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Clock Ticks on U.S.'s Fiscal Time Bomb
By DAVID WESSEL - WSJ.com
Pundits and pollsters speculate hourly on the outcome of the next Republican presidential primary. Business executives and investors increasingly focus on whether Congress and the president will defuse the fiscal time bomb they have built—or whether they will be so paralyzed that the bomb will go off at year-end.
Without congressional action before Dec. 31, here's what happens:
A payroll-tax holiday ends, which means a tax increase for workers of as much as 2% of wages.
Income-tax rates revert to pre-George W. Bush levels, rising not only for the rich but for nearly all taxpayers.
Across-the-board cuts in domestic and, particularly, defense spending are triggered.
Goldman maintains its 12 month
gold price forecast of $1,940/oz
NEW YORK (Commodity Online): Goldman Sachs is maintaining its outlook for gold prices, forecasting the yellow metal at $1,785 an ounce in three months, $1,840 in six months and $1,940 in 12 months, citing subdued U.S. economic growth and further quantitative easing by the Federal Reserve later this year.
"We acknowledge, however, that continued strong U.S. economic data poses growing risk to our forecast for rising gold prices," they added.
BRICs attack QE and urge Western leaders to be 'responsible'
The world's leading emerging economies have urged Western governments to pursue "responsible" economic policies, as they renewed their attack on the quantitative easing policies adopted by the US and Britain.
By Richard Blackden - Telegraph.co.uk
"It is critical for advanced economies to adopt responsible macro-economic and financial policies, avoid creating excessive liquidity and undertake structural reforms to lift growth," Russia, Brazil, India, China and South Africa said in a joint statement.
The leaders of the countries met at a one-day summit in the Indian capital New Delhi, and also turned their fire on the pace of reform at the International Monetary Fund (IMF). The US has yet to approve changes to voting rights at the IMF that were tabled in 2010 and would give a greater voice to those countries with growing economic muscle in the world.
Why a Brics-built bank to rival the IMF is doomed to fail
Brazil, China and India have little in common apart from opposition to Western control of global financial institutions.
By Jeremy Warner - Telegraph.co.uk
Traditionally, the job of head of the World Bank always goes to an American, while that of the International Monetary Fund is invariably filled by a European, usually a French national. For much of the post-war period, this was a reasonable trade-off, reflecting the prevailing balance of geopolitical and economic power in the Western world.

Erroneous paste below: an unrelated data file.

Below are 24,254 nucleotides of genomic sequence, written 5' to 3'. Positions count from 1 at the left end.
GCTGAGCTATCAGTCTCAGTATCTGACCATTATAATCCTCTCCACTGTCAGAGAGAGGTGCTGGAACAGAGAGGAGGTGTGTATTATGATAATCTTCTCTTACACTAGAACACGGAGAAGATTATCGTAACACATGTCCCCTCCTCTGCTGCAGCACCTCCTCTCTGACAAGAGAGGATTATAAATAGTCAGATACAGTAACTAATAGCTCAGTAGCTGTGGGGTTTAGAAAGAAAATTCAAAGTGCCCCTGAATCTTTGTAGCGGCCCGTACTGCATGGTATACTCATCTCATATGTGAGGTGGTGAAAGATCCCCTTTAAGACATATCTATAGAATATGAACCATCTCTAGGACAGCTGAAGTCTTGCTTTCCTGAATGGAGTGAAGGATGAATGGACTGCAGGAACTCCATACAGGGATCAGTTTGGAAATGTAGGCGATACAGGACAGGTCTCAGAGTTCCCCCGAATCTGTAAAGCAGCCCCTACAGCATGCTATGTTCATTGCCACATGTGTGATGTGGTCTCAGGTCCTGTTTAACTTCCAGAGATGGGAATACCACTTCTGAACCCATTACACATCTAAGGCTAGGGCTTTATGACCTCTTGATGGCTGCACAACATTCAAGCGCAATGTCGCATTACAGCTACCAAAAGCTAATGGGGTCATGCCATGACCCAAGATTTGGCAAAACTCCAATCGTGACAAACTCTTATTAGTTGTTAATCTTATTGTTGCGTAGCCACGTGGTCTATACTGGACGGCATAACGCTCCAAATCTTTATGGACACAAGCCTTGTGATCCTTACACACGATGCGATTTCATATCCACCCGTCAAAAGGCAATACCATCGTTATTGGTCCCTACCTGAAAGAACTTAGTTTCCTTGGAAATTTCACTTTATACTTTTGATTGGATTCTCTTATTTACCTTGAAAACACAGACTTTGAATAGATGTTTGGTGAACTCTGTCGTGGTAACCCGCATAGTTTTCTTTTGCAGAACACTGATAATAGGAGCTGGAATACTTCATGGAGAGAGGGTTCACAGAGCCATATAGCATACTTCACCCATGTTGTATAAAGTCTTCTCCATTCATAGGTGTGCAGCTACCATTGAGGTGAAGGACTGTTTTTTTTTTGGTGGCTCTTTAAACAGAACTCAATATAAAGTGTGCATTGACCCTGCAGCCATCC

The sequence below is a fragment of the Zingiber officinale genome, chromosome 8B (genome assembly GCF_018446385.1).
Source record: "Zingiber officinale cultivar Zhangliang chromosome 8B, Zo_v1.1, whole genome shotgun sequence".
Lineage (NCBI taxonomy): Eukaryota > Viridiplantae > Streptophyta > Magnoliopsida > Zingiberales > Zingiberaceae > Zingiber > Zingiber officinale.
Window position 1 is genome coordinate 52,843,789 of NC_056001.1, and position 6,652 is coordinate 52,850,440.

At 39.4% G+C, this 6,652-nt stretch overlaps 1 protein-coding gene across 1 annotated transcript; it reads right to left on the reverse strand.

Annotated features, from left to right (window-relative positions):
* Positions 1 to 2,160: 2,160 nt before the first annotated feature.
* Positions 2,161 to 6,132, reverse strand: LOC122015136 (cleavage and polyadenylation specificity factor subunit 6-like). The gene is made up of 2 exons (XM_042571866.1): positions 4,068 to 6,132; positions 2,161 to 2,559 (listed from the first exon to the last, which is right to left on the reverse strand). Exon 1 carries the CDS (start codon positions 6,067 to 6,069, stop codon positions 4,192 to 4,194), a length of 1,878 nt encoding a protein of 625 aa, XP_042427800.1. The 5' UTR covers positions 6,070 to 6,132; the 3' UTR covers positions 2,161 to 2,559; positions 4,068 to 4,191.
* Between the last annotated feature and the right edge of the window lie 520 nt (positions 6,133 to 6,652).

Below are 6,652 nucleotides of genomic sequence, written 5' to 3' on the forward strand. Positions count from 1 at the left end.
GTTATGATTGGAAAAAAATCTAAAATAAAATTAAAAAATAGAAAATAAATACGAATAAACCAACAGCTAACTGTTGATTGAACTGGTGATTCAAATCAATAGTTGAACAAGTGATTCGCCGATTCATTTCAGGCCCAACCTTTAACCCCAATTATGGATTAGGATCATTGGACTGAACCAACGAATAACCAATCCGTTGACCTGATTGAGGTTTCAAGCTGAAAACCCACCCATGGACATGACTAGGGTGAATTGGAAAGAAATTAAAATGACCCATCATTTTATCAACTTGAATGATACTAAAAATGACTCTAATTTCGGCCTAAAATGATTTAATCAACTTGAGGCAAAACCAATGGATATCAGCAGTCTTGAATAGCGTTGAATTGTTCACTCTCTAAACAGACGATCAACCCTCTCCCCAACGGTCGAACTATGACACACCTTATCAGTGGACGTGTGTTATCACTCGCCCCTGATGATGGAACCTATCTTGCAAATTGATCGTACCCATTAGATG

Asia and the Soviet Union didn't count, as these were largely closed economies of limited or marginal significance for world trade. It was only right and proper that governance of the global monetary system should be directed by its two dominant economic blocs.
Keiser Report: Backstage Wall Street (E268)
In this episode, Max Keiser and co-host, Stacy Herbert, discuss multi-camera fraud live from Parliament, push button autocracy from the global central banks and losing granny's 5000 peanut butter money on Wall Street. In the second half of the show Max talks to Josh Brown about his new book, Backstage Wall Street.
Spain Strike Challenges Austerity
By DAVID ROMÁN and JONATHAN HOUSE - WSJ.com
MADRID—A nationwide general strike in Spain on Thursday forced the closure of factories across the country, though activity levels remained largely normal in big cities despite minor incidents of violence
The strike, called by the two largest unions in the country, is the first clear challenge to Prime Minister Mariano Rajoy's austerity and reform drive. It has drawn support from the Socialist Party, which was in power until December and is the largest opposition in parliament, as well as the much smaller United Left bloc.
Spain to slash spending as economy slumps back into recession
Spain's fragile economy has fallen back into recession and the country faces a year of grinding economic decline as premier Mariano Rajoy slashes spending yet further to meet EU demands.
By Ambrose Evans-Pritchard - Telegraph.co.uk
The Bank of Spain said the "contractionary dynamic" in the economy continued into early 2012 for the second quarter in a row, with an "intensifying" pace of job losses. It expects GDP to fall by 1.5pc this year.
Mr Rajoy said at a meeting in Seoul that he would press ahead later this week with a "very austere budget", ordering 15pc cuts in spending across the ministries.
The conservative leader promised a "fair and just" distribution of pain. Public sector salaries will be frozen rather than cut and there will be no rise in VAT.
Spanish workers hold general strike over labour reforms
Spanish unions are holding a general strike over labour reforms which the government hopes will cut unemployment.
Road, rail and air transport were all affected, with domestic and European flights cut to a fraction of their normal levels.
Unions claimed strong support at car factories and other industrial sites but Mariano Rajoy's conservative government played down the impact.
It plans to unveil measures on Friday to save tens of billions of euros.
The strike is the government's first big challenge since taking office.
For Portugal, Moment of Truth Nears
By CHARLES FORELLE in London
and PATRICIA KOWSMANN in Lisbon - WSJ.com
Politicians in Lisbon and policy makers in Brussels insist that Portugal isn't like Greece. This spring, the country will have to prove it.
The European Central Bank's injection of money into the Continent's banking system has, for now, pulled Italy and Spain away from the edge of the sovereign-debt crisis. But that medicine hasn't soothed Portugal. Though its government-bond yields have improved this week, they remain at elevated levels that suggest distress.
Germany launches strategy to counter ECB largesse
Germany is preparing a raft of measures to safeguard its financial system and prevent excess stimulus from the European Central Bank leaking into an inflationary credit boom.